Is Drinking Tea Bad For Your Teeth? Yes And No!

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Medically reviewed by Othman Lahmaydi, RDH

Tea is an ancient drink surrounded by tradition. It’s been around for thousands of years and was used in many healing rituals. However, tea does have a dark side. There are plenty of whole-body health effects of tea, but the effects they have on teeth aren’t consistently god or bad. It’s a little messy.

Drinking tea is good and bad for your teeth. Black and green teas have Fluoride, which can prevent tooth decay, protect your enamel, and strengthen your teeth. However, the tannins and additives found in tea can stain and erode your teeth. Brush your teeth 30 min after drinking to avoid stains.

Tooth erosion sounds scary, doesn’t it? Well, don’t put down your matcha just yet. Tea has incredible benefits and, in moderation, it can be great for you. You can get the health benefits of tea without having to worry about any negative effects on your teeth, and if you don’t want to take the time to brush in the middle of the day, rinsing with water can get you a lot of the positive effects of brushing quickly.

How Does Tea Affect Your Teeth?

Attractive woman drinking tea

Tea has been around for centuries. In fact, researchers believe tea got its start in China sometime in 2700 BC. So, something this ancient and long used has to be good for us, right? The answer might surprise you.

Benefits of Drinking Tea for Your Teeth

As mentioned earlier, black teas like the classic Earl Grey (on Amazon) as well as the more traditional green tea (also on Amazon) contain Fluoride. Fluoride is a mineral found in water, most foods, and even toothpaste. This mineral can help prevent tooth decay, protect your enamel, and strengthen your teeth.

Tea also contains micronutrients known as Polyphenols. Polyphenols reduce gum inflammation and ward off disease. Additionally, these micronutrients can kill oral bacteria, preventing bad breath.

The benefits of tea don’t stop there. Teas are rich in antioxidants which have fantastic health benefits. Antioxidants can protect your body from illness, cell damage, cancers, and more.

All of these positives aside, there are still some downsides to drinking tea. So, how exactly can this drink damage your teeth?

How Drinking Tea Can Damage Your Teeth

As mentioned earlier, tea can still damage your teeth. Although this drink is relatively healthy and safe, there are still some risks to be aware of.

Tannin Stains

Tannins are a natural substance found in plants. Tea gets its brownish hue from tannins. However, tannins can stain your teeth over time. These stains result in an unpleasant yellow exterior.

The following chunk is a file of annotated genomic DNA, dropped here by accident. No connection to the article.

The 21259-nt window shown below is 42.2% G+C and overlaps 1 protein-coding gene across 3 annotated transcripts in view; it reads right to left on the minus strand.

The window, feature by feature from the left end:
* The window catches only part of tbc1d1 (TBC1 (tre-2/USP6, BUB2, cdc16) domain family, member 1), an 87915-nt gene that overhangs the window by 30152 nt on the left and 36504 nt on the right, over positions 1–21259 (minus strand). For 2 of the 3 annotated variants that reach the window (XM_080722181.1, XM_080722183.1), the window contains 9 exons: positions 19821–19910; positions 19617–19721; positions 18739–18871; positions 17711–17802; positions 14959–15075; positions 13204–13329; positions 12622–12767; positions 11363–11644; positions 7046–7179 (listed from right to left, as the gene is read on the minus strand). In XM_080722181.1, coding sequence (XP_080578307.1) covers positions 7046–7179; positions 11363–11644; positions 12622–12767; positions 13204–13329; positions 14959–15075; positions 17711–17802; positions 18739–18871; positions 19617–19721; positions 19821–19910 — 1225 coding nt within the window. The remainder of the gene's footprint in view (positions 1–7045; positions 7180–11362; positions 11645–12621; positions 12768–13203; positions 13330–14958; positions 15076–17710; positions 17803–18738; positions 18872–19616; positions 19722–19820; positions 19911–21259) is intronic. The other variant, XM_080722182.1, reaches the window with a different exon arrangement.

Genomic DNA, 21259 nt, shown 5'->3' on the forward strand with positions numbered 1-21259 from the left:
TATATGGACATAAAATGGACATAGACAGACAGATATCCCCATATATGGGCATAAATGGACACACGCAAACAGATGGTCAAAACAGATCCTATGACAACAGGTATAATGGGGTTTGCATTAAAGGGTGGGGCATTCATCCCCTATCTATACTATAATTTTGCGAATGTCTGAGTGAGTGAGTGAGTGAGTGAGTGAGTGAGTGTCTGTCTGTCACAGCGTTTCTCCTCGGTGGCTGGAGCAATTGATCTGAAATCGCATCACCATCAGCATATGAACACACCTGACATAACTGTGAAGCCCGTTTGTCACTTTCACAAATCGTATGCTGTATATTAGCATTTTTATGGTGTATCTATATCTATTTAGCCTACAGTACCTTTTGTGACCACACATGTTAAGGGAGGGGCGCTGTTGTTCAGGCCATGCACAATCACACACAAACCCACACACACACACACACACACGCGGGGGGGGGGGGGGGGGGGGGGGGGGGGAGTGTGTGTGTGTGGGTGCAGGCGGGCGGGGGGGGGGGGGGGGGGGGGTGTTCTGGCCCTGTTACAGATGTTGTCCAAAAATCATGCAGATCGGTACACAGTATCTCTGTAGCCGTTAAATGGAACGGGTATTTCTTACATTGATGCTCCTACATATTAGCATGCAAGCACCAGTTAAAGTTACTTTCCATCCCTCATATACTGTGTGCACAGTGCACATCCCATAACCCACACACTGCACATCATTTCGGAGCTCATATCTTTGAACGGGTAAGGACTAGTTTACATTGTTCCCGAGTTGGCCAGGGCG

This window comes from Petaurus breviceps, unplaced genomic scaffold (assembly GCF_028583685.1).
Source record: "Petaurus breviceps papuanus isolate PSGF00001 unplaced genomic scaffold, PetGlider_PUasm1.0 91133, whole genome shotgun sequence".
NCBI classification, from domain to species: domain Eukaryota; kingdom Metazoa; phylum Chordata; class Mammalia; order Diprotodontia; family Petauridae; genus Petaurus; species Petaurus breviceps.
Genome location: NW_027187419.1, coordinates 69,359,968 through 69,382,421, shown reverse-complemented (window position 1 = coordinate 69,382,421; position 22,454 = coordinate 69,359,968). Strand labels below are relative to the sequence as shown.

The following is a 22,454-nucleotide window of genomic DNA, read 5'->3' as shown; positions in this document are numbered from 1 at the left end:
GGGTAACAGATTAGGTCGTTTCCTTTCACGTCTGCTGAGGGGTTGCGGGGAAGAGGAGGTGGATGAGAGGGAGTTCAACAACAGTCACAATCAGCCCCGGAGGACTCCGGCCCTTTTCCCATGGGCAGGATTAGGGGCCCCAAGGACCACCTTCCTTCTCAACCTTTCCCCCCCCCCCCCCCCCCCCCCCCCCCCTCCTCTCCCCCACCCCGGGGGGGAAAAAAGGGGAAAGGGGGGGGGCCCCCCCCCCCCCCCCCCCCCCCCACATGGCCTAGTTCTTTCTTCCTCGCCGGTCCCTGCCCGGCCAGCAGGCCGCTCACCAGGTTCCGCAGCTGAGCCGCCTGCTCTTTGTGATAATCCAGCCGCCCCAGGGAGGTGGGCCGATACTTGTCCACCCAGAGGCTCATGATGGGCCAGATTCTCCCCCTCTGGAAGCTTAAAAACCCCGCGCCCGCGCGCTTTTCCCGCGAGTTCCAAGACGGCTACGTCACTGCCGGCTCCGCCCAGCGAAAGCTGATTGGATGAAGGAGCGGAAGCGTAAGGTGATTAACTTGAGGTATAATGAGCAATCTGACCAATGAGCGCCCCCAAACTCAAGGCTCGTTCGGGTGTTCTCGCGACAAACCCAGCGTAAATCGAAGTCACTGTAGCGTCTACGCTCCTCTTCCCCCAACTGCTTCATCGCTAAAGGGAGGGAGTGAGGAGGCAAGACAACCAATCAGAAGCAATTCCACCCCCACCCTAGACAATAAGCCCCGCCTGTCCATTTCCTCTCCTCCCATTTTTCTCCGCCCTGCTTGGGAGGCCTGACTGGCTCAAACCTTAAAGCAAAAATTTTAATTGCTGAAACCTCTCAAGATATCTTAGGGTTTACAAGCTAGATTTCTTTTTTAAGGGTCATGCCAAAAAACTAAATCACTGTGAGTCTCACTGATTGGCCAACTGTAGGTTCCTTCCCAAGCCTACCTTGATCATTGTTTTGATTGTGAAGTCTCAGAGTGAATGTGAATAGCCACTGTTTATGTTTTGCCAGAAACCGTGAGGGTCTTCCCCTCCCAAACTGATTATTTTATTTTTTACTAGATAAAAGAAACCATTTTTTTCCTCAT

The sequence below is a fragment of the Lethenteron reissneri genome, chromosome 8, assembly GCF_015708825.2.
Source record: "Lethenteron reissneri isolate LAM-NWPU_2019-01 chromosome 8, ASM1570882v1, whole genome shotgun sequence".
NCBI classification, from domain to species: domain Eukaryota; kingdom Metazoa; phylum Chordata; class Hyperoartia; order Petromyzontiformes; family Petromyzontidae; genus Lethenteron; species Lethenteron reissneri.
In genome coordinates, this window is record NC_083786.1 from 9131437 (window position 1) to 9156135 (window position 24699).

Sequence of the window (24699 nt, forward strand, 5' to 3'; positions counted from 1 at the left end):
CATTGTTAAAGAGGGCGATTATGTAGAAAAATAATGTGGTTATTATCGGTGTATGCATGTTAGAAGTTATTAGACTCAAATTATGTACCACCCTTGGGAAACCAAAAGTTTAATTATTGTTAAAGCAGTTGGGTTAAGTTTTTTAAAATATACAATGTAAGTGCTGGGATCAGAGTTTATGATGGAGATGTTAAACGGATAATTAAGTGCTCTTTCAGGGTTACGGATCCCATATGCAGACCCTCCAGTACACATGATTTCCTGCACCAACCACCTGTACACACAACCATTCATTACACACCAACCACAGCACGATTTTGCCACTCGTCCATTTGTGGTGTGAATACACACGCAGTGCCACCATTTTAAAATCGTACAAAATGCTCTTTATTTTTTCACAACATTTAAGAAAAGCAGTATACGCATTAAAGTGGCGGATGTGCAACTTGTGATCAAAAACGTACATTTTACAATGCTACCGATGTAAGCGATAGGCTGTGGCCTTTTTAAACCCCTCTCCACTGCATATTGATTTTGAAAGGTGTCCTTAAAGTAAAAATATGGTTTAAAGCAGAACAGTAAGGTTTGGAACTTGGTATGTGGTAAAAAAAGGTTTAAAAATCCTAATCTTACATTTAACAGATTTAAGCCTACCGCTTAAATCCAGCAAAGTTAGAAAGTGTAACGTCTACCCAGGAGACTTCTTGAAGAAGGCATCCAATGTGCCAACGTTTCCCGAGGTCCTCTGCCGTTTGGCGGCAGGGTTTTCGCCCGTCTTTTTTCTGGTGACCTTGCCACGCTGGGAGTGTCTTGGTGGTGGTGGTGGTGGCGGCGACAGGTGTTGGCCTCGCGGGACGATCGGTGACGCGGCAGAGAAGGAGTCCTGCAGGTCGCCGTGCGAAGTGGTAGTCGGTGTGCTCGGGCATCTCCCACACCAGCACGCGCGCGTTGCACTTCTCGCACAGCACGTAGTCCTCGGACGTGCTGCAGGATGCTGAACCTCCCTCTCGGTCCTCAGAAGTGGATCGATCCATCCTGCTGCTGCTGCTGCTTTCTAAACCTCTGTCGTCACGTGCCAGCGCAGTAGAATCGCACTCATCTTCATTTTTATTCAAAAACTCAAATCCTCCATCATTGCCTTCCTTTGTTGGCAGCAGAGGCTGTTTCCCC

To avoid stains, rinse your mouth out after drinking. You should brush your teeth 30 minutes after drinking, too.

Additives Can Erode Teeth Enamel

Adding sugar, lemon, and even honey to tea can damage your tooth’s enamel. Beverages with high acidity can weaken, soften, and erode teeth enamel.

This weakening can cause sensitive teeth and cavities. For those reasons, it’s best to use additives in moderation.

Caffeine Dehydration

Caffeine found in black and green teas can pose a threat to your teeth’ health. Caffeine can dehydrate your mouth, reducing your saliva production. With less saliva production, your teeth are at a much higher risk of damage and decay.

Should You Cut Out Tea Altogether?

Attractive woman drinking tea sitting on her bed

So, is the proverbial juice worth the squeeze? The short answer: yes and no! Tea has excellent benefits for oral health, including preventing tooth decay, protecting your enamel, and strengthening your teeth.

On top of that, the antioxidants found in teas can ward off illness, disease, heart complications, and more. However, tea can pose a risk to your oral health.

The tannins found in tea can stain your teeth, resulting in an unsightly yellow hue. Additionally, frequently adding sugar and lemon to your tea can damage and erode your enamel.

Deciding whether or not to drink tea will come down to personal preference. Practicing moderation and mindfulness can ward off most of the negatives found in tea. Be sure to brush your teeth regularly, use a straw, and avoid additives for the best results.

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